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Rudolf, Crown Prince of Austria
Rudolf, Crown Prince of Austria

Rudolf, Crown Prince of Austria (21 August 1858 – 30 January 1889) was the only son and third child of Emperor Franz Joseph I and Elisabeth of Bavaria. He was heir apparent to the throne of Austria-Hungary from birth. In 1889, he died in a suicide pact with his mistress, Baroness Mary Vetsera, at the Mayerling hunting lodge.[1] The ensuing scandal made international headlines. He was named after the first Habsburg King of Germany, Rudolf I, who assumed the throne in 1273.[2]

Background


Rudolf was born at Schloss Laxenburg,[3] a castle near Vienna, as the son of Emperor Franz Joseph I and Empress Elisabeth. Influenced by his tutor Ferdinand von Hochstetter (who later became the first superintendent of the Imperial Natural History Museum), Rudolf became very interested in natural sciences, starting a mineral collection at an early age.[3] After his death, large portions of his mineral collection came into the possession of the University for Agriculture in Vienna.[3]

In 1877 the Count of Bombelles was master of the young prince. Bombelles was the former custodian of his aunt Empress Charlotte of Mexico.[4]

Rudolf was raised together with his older sister Gisela and the two were very close. At the age of six, Rudolf was separated from his sister as he began his education to become a future emperor. This did not change their relationship and Gisela remained close to him until she left Vienna upon her marriage to Prince Leopold of Bavaria.

In contrast with his deeply conservative father, Rudolf held liberal views, that were closer to those of his mother.[5] Nevertheless, his relationship with her was, at times, strained.[5]

Marriage


In Vienna, on 10 May 1881, Rudolf married Princess Stéphanie of Belgium, a daughter of King Leopold II of the Belgians, at the Augustinian's Church in Vienna. Although their marriage was initially a happy one, by the time their only child, the Archduchess Elisabeth, was born on 2 September 1883, the couple had drifted apart, and he found solace in drink and other female companionship. Rudolf started having many affairs, and wanted to write to Pope Leo XIII about the possibility of annulling his marriage to Stéphanie, but the Emperor forbade it.[5] In 1886, spouses were diagnosed with gonorrhea, which rendered Stéphanie sterile.[6]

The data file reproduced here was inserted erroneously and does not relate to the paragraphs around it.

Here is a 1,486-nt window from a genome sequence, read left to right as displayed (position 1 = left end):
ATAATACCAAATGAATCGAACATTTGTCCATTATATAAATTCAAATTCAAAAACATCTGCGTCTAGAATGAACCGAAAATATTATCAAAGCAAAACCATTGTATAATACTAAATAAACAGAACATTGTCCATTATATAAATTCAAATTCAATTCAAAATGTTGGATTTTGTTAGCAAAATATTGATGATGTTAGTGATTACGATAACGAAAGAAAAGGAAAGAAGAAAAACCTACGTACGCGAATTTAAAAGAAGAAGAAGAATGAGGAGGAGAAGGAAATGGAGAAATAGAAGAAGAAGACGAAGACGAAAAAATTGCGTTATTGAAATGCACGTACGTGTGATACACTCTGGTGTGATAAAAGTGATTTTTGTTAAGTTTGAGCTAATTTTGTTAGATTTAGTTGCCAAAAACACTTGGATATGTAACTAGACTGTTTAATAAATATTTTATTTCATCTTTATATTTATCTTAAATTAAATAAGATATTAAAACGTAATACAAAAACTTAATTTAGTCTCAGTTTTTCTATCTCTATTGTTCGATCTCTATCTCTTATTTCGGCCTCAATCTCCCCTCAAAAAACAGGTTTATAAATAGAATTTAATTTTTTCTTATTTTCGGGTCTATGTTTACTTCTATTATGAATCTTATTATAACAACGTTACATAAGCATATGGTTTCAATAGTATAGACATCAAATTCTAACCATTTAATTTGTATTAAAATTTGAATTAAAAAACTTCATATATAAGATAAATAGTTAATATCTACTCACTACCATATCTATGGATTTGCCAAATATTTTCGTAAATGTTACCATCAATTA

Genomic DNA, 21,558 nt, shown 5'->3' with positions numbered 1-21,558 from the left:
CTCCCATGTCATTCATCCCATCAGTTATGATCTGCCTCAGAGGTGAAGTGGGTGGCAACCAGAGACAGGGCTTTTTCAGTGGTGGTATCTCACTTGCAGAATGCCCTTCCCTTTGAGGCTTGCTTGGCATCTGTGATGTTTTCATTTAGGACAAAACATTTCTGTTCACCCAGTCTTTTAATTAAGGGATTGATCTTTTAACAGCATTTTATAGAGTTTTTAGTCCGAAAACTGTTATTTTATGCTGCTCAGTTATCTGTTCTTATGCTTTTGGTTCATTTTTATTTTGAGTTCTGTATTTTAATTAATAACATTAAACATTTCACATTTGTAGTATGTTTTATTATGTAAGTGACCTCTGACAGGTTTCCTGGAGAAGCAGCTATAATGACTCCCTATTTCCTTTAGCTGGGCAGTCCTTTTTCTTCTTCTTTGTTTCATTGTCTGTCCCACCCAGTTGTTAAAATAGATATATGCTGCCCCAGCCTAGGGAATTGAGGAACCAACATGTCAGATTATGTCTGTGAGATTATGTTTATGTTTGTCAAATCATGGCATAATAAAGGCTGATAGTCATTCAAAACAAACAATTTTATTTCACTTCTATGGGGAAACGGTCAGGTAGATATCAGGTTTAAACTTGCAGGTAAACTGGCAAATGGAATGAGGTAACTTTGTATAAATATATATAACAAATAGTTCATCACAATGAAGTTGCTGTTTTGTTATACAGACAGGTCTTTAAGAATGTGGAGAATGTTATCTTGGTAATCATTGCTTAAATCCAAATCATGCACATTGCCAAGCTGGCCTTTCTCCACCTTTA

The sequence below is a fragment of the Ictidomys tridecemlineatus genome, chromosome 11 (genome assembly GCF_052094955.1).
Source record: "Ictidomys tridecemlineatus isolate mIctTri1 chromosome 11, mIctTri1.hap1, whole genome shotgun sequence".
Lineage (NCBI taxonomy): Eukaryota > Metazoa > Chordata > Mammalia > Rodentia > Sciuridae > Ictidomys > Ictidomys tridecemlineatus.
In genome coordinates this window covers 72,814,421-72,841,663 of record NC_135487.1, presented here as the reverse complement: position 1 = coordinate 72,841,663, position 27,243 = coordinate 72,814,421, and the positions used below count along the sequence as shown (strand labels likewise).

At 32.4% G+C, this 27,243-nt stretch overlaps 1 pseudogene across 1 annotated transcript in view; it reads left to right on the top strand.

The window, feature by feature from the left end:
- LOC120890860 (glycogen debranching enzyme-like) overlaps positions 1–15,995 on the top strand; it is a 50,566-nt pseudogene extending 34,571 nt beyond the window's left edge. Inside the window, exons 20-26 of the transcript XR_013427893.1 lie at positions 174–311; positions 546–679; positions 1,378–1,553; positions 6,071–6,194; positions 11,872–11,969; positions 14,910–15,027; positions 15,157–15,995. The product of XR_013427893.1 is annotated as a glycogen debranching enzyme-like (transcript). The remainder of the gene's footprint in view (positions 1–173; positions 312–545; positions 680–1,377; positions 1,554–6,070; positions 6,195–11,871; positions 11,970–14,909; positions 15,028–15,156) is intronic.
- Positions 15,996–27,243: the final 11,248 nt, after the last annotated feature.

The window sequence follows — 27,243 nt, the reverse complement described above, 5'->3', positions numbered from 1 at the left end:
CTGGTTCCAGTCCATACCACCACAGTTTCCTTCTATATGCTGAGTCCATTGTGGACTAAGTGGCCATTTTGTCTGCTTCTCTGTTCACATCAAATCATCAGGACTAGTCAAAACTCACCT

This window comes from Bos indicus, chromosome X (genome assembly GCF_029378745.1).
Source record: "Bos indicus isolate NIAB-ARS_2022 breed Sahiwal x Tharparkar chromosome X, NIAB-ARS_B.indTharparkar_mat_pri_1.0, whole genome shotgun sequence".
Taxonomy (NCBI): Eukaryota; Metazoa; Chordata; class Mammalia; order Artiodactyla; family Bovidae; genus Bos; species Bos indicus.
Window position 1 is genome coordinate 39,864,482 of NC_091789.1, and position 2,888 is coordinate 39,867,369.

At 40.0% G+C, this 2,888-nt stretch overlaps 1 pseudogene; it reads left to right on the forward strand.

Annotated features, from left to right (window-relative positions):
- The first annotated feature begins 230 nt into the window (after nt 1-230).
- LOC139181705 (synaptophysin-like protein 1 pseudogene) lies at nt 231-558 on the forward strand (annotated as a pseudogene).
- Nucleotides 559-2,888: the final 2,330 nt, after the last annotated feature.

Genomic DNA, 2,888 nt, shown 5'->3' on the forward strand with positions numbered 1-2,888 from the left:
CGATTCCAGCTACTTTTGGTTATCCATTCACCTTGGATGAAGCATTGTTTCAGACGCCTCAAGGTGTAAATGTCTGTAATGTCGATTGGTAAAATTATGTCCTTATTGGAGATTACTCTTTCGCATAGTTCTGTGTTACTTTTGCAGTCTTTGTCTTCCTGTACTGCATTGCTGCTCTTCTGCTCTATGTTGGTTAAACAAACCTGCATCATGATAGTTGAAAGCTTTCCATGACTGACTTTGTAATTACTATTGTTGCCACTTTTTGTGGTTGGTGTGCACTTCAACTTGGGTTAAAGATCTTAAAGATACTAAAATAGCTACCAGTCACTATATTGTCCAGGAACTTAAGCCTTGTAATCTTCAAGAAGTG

Affairs and suicide


In 1886, Rudolf bought Mayerling, a hunting lodge.[7] In late 1888, the 30-year-old crown prince met the 17-year-old Baroness Marie Vetsera, known by the more fashionable Anglophile name Mary, and began an affair with her.[8] On 30 January 1889, he and Vetsera were discovered dead in the lodge as a result of an apparent joint suicide. As suicide would prevent him from being given a church burial, Rudolf was officially declared to have been in a state of "mental unbalance", and he was buried in the Imperial Crypt (Kapuzinergruft) of the Capuchin Church in Vienna. Vetsera's body was smuggled out of Mayerling in the middle of the night and secretly buried in the village cemetery at Heiligenkreuz.[7][9] The Emperor had Mayerling converted into a penitential convent of Carmelite nuns and endowed a chantry so that daily prayers would eternally be said by the nuns for the repose of Rudolf's soul.[10]

Vetsera's private letters were discovered in a safe deposit box in an Austrian bank in 2015, and they revealed that she was preparing to commit suicide alongside Rudolf, out of love.[11]

Effect of Rudolf's death


Rudolf's death plunged his mother into despair. She wore black or pearl grey, the colours of mourning, for the rest of her life and spent more and more time away from the imperial court in Vienna. Empress Elisabeth was murdered while abroad in Geneva, Switzerland in 1898 by an Italian anarchist, Luigi Lucheni.[12]

Politically, Rudolf's death left Franz Joseph without a direct male heir. Franz-Joseph's younger brother, Archduke Karl Ludwig, was next in line to the Austro-Hungarian throne,[13] though it was falsely reported that he had renounced his succession rights.[14] In any case, his death in 1896 from typhoid made his eldest son, Archduke Franz Ferdinand, the new heir presumptive. In 1914, Franz Ferdinand's assassination precipitated World War I. Emperor Franz-Joseph died in November 1916 and was succeeded by his grandnephew, Karl. The demands of American President Wilson forced Emperor Karl to renounce involvement in state affairs in Vienna in early November 1918. As a result, the empire ceased to exist and a republic came into being without revolution. Karl and his family went into exile in Switzerland after spending a short time at Castle Eckarstau.

In popular culture


Titles, styles and honours


  • 21 August 1858 – 30 January 1889: His Imperial and Royal Highness The Crown Prince of Austria, Hungary, Bohemia and Croatia[16]

Ancestors


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